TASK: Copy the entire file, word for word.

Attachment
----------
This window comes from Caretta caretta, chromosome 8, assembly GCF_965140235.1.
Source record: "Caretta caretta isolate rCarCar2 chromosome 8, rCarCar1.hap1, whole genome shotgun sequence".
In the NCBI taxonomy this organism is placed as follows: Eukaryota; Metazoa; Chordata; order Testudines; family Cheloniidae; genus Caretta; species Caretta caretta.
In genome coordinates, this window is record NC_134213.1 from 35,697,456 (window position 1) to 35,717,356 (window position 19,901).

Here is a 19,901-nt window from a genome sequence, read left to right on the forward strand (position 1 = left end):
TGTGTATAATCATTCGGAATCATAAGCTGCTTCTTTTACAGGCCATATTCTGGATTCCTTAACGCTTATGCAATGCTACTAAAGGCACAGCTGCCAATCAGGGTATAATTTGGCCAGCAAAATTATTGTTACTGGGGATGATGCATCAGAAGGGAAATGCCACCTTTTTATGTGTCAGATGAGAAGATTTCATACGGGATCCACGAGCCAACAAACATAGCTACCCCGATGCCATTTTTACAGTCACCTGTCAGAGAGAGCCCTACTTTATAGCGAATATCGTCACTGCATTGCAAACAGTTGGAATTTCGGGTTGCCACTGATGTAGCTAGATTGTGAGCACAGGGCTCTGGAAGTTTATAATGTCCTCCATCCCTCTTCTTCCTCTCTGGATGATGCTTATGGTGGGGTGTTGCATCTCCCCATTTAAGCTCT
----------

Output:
This window comes from Caretta caretta, chromosome 8, assembly GCF_965140235.1.
Source record: "Caretta caretta isolate rCarCar2 chromosome 8, rCarCar1.hap1, whole genome shotgun sequence".
In the NCBI taxonomy this organism is placed as follows: Eukaryota; Metazoa; Chordata; order Testudines; family Cheloniidae; genus Caretta; species Caretta caretta.
In genome coordinates, this window is record NC_134213.1 from 35,697,456 (window position 1) to 35,717,356 (window position 19,901).

Here is a 19,901-nt window from a genome sequence, read left to right on the forward strand (position 1 = left end):
TGTGTATAATCATTCGGAATCATAAGCTGCTTCTTTTACAGGCCATATTCTGGATTCCTTAACGCTTATGCAATGCTACTAAAGGCACAGCTGCCAATCAGGGTATAATTTGGCCAGCAAAATTATTGTTACTGGGGATGATGCATCAGAAGGGAAATGCCACCTTTTTATGTGTCAGATGAGAAGATTTCATACGGGATCCACGAGCCAACAAACATAGCTACCCCGATGCCATTTTTACAGTCACCTGTCAGAGAGAGCCCTACTTTATAGCGAATATCGTCACTGCATTGCAAACAGTTGGAATTTCGGGTTGCCACTGATGTAGCTAGATTGTGAGCACAGGGCTCTGGAAGTTTATAATGTCCTCCATCCCTCTTCTTCCTCTCTGGATGATGCTTATGGTGGGGTGTTGCATCTCCCCATTTAAGCTCT